An international group of seven legal industry leaders and experts, led by U.K. blogger and consultant Richard Tromans, have formed a think tank to propel change in the legal business model, with a particular focus on how legal services are billed and delivered in the corporate and commercial law sector.

Called Changing Legal, the think tank will focus on three interrelated issues: eliminating the billable hour, promoting shared standards and data, and promoting alternative forms of legal services delivery, including the regulatory reform needed to accomplish that.

“The purpose of it is to support change, to facilitate change, and to connect people who are interested in change,” Tromans told me Friday during a call with him and another founding board member, Kelly Harbour, director of client relations and innovation at the law firm Goulston & Storrs in Boston and director of member engagement for the SALI Alliance.

While the genesis of the group was a blog post Tromans wrote on killing off the billable hour, its focus broadened out of the founders’ belief that the billable hour will never die off unless uniform taxonomies are adopted and alternative delivery models are able to develop.

“It’s not so much a question of ‘abandoning’ the billable hour, it’s not that simple,” Tromans said. “It’s a question of the legal market seeing the way legal services are produced and valued in a different way.”

Even though many in legal want to move beyond a time-based model, that has not happened on a broad scale because other factors are required before it can, he said.

“You first need to be able to identify legal work and create matter taxonomies so everyone can at least describe what it is they are trying to produce, as without any standards or benchmarks one cannot easily scope work (and hence people rely on the time method as a default measure),” Tromans said.

“You also have to start with the output you want and then work backwards in terms of how it’s produced.”

The think tank will focus on th0se three factors — moving beyond time-based billing, standards and data sharing, and rethinking legal work production — as interlinked.

“Moving beyond the billable hour has been explored many times, but often this is in isolation from the other linked systemic issues that connect to it — i.e. you can’t just ‘move beyond billable hours’ in one step, there are interconnected changes that have to come with it,” he said.

“That is why things have not changed. And that is what Changing Legal is trying to focus on and help with.”

Connect and Facilitate

One focus of Changing Lawyer will be to connect and facilitate learning among others individuals and groups throughout the world that are working to develop standards and new models for the delivery of legal services, including SALI, which is working to develop a set of uniform standards for the legal industry.

The think tank will also seek to support change by:

  • Normalizing the debate around systemic change in the legal market, moving it from an “academic” debate to the center ground.
  • Building alliances and partnerships with other organizations, businesses and individuals, as part of forming a global movement to drive change across the legal market.
  • Holding events and convening meetings of people and organizations that have shared goals and want to learn from and inspire each other.
  • Produce and share thought leadership and industry data that can support those who want to make informed choices about moving in a new direction.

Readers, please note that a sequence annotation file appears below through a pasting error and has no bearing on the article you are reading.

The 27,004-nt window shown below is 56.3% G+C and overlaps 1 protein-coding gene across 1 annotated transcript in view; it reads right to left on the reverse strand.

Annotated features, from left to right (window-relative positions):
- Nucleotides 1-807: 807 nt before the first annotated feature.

“This is a natural response to every day waking up and seeing the same issues and then thinking, ‘Well, can we do something and not just let’s sit in a corner of Twitter and argue about the billable hour — let’s actually try and do something'” Tromans said.

In addition to Tromans and Harbour, other founding board members are:

  • Helena Hallgarn, cofounder of Virtual Intelligence VQ and vice president of the European Legal Technology Association.
  • Sacha Kirk, Cofounder and chief marketing officer at Lawcadia.
  • Mark Medice, principal at LawVision.
  • Patrick Fuller, VP and general manager of ALM Intelligence.
  • Lev Breydo, adjunct professor at Villanova University’s Charles Widger School of Law and senior advisor to New American Energy.

Harbour said that the last year has shown her that the legal industry is capable of change, and in fact making change “quite quickly and successfully when we must.”

“There has never been a better time to rethink other assumptions about the way the industry operates,” Harbour said. “For example, for many lawyers, being more efficient while managing children at home has become mandatory. We have to find a way to reward that kind of thinking instead of adding pressure to make up those hours.”

Still, Tromans does not expect the group to bring about change overnight. “This is going to be a slow progress type of project,” he said. “I’m looking at 10 years —significant change in 10 years.”

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Photo of Bob Ambrogi Bob Ambrogi

Bob is a lawyer, veteran legal journalist, and award-winning blogger and podcaster. In 2011, he was named to the inaugural Fastcase 50, honoring “the law’s smartest, most courageous innovators, techies, visionaries and leaders.” Earlier in his career, he was editor-in-chief of several legal…

Bob is a lawyer, veteran legal journalist, and award-winning blogger and podcaster. In 2011, he was named to the inaugural Fastcase 50, honoring “the law’s smartest, most courageous innovators, techies, visionaries and leaders.” Earlier in his career, he was editor-in-chief of several legal publications, including The National Law Journal, and editorial director of ALM’s Litigation Services Division.